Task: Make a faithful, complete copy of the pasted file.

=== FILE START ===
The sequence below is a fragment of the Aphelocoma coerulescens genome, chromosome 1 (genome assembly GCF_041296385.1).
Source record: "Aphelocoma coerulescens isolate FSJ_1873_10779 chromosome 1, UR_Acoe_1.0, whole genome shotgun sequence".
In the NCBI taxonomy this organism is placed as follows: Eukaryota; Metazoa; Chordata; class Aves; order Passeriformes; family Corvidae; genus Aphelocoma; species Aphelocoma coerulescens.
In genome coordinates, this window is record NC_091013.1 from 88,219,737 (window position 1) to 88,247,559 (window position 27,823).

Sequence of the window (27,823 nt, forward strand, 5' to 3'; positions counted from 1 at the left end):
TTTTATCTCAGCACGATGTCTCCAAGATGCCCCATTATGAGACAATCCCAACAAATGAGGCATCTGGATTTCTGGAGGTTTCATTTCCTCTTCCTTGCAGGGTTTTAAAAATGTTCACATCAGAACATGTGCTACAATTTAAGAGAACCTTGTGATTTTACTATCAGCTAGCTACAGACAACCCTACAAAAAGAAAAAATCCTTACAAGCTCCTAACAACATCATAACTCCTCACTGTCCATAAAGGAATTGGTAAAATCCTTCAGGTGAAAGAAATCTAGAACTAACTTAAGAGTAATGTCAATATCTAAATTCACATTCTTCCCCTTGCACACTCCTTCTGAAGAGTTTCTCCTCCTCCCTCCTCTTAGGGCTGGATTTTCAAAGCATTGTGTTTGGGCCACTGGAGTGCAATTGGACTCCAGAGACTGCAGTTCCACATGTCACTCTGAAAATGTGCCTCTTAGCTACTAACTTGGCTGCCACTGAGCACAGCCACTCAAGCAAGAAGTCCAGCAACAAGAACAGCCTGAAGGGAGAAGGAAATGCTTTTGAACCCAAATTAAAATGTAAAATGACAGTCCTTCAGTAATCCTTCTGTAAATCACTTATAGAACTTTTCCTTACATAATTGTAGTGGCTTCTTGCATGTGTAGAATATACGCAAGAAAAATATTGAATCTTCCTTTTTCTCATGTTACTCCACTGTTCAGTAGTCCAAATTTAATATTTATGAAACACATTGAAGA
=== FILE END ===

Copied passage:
The sequence below is a fragment of the Aphelocoma coerulescens genome, chromosome 1 (genome assembly GCF_041296385.1).
Source record: "Aphelocoma coerulescens isolate FSJ_1873_10779 chromosome 1, UR_Acoe_1.0, whole genome shotgun sequence".
In the NCBI taxonomy this organism is placed as follows: Eukaryota; Metazoa; Chordata; class Aves; order Passeriformes; family Corvidae; genus Aphelocoma; species Aphelocoma coerulescens.
In genome coordinates, this window is record NC_091013.1 from 88,219,737 (window position 1) to 88,247,559 (window position 27,823).

Sequence of the window (27,823 nt, forward strand, 5' to 3'; positions counted from 1 at the left end):
TTTTATCTCAGCACGATGTCTCCAAGATGCCCCATTATGAGACAATCCCAACAAATGAGGCATCTGGATTTCTGGAGGTTTCATTTCCTCTTCCTTGCAGGGTTTTAAAAATGTTCACATCAGAACATGTGCTACAATTTAAGAGAACCTTGTGATTTTACTATCAGCTAGCTACAGACAACCCTACAAAAAGAAAAAATCCTTACAAGCTCCTAACAACATCATAACTCCTCACTGTCCATAAAGGAATTGGTAAAATCCTTCAGGTGAAAGAAATCTAGAACTAACTTAAGAGTAATGTCAATATCTAAATTCACATTCTTCCCCTTGCACACTCCTTCTGAAGAGTTTCTCCTCCTCCCTCCTCTTAGGGCTGGATTTTCAAAGCATTGTGTTTGGGCCACTGGAGTGCAATTGGACTCCAGAGACTGCAGTTCCACATGTCACTCTGAAAATGTGCCTCTTAGCTACTAACTTGGCTGCCACTGAGCACAGCCACTCAAGCAAGAAGTCCAGCAACAAGAACAGCCTGAAGGGAGAAGGAAATGCTTTTGAACCCAAATTAAAATGTAAAATGACAGTCCTTCAGTAATCCTTCTGTAAATCACTTATAGAACTTTTCCTTACATAATTGTAGTGGCTTCTTGCATGTGTAGAATATACGCAAGAAAAATATTGAATCTTCCTTTTTCTCATGTTACTCCACTGTTCAGTAGTCCAAATTTAATATTTATGAAACACATTGAAGA